Light Over Heat #15: From Gun Research to Gun Policy

Last week I attended a workshop at the University of Connecticut in Hartford for authors contributing to a special issue of The ANNALS of the American Academy of Political and Social Science on gun violence prevention. Of course, my specialty is in gun culture not gun violence, so I was asked to speak about the evolution of American gun culture.

But I also listened to 13 other presentations, 12 of which did center on gun violence, by some of the top researchers studying this topic. I learned quite a bit, some of which I will be sharing on this blog as I have the opportunity to process it.

This week’s “Light Over Heat” YouTube video provides an initial reflection after the first day of the workshop. I note in particular the difference between how researchers speak among themselves about their findings and how advocates take those findings into the policy realm.

Simply put: Research is nuanced, advocacy is blunt.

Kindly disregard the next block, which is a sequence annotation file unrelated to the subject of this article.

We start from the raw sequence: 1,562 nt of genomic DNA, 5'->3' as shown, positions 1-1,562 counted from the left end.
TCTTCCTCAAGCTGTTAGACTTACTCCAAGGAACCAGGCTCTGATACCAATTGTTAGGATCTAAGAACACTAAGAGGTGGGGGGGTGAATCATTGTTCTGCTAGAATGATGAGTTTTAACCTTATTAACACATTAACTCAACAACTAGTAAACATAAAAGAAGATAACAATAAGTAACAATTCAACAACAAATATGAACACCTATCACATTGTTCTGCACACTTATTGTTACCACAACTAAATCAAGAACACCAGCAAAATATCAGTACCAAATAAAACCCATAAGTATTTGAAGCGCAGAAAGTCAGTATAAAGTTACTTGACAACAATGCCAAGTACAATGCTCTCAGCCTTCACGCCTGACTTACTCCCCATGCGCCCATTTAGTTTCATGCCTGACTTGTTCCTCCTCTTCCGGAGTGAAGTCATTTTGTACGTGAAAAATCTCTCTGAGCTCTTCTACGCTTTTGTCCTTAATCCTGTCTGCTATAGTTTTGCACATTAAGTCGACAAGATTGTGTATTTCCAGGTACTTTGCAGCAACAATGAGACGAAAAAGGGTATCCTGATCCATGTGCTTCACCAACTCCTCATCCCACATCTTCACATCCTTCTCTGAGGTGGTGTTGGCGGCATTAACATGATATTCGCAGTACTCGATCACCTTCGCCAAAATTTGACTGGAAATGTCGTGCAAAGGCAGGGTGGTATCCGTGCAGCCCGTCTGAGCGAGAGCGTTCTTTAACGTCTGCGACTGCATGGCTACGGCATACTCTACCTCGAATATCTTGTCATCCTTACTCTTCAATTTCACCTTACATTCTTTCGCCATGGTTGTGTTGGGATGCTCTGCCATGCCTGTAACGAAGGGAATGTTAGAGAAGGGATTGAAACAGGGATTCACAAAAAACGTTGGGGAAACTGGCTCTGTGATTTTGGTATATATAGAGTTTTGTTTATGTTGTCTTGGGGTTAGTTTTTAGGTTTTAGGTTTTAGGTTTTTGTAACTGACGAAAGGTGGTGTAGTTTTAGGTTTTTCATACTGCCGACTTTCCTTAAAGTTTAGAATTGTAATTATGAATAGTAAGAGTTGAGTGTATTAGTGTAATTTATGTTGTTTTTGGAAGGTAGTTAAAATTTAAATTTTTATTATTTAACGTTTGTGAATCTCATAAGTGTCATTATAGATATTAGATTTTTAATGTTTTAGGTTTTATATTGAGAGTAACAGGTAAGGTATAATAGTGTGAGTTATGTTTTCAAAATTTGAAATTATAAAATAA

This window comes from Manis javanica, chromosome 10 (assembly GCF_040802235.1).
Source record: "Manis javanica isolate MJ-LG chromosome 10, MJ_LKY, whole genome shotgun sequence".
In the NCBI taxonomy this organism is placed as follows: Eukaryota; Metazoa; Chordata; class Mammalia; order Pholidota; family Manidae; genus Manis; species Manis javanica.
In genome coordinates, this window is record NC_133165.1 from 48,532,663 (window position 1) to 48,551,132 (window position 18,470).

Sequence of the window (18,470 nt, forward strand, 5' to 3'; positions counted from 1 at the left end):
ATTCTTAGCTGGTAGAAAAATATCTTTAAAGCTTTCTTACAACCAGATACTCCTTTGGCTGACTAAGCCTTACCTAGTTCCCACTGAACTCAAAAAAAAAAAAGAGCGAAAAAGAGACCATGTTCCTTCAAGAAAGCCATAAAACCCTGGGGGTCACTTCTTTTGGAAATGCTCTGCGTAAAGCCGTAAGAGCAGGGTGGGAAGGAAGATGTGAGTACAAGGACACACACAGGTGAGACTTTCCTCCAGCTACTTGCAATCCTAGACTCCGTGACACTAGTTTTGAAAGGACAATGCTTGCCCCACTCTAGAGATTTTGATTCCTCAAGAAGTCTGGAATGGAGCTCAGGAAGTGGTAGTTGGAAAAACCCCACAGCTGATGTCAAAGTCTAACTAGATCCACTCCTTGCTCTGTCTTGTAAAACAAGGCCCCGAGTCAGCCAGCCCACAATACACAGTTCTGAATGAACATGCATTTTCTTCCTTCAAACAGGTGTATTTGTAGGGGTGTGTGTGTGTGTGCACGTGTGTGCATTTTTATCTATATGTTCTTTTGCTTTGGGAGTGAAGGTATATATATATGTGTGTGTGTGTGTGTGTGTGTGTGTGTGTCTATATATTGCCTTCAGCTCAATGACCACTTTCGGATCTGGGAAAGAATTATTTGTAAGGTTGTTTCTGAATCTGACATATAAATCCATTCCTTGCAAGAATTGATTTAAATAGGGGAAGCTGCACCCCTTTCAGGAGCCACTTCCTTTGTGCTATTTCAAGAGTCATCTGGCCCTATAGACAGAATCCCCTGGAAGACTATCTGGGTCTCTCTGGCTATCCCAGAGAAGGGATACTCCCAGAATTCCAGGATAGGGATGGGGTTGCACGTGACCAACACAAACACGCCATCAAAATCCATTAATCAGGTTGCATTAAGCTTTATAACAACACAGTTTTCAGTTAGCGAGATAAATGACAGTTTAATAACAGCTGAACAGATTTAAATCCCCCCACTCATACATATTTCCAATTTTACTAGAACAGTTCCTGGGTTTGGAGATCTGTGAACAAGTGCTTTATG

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New Data on New Gun Owners and Gun Policy Preferences

Like many, I have been touting the changing face of gun owners, especially in connection with the great gun buying spree of 2020+. I have discussed this in Discourse Magazine in February 2021, at the Outdoor Writers Association of American annual conference in October 2021, in Episode 3 of my “Light Over Heat” video series on YouTube in January 2022, and elsewhere.

In fact, I was discussing the diversity of Gun Culture 2.0 even before COVID, as in my lunchtime keynote lecture to the National Firearms Law Seminar in April 2019.

Beyond recognizing the diversity of new gun buyers, I have also argued that being a person who owns a gun does not automatically make someone a “gun owner” in terms of their identity. Not developing a gun owner identity could limit new gun owners’ engagement with gun culture more broadly or with Second Amendment advocacy specifically (per political scientist Matthew Lacombe).

Some recent data on new gun owners and gun policy preferences (H/T The Trace’s Daily Bulletin) show that I may be, as is often the case, only half-right.

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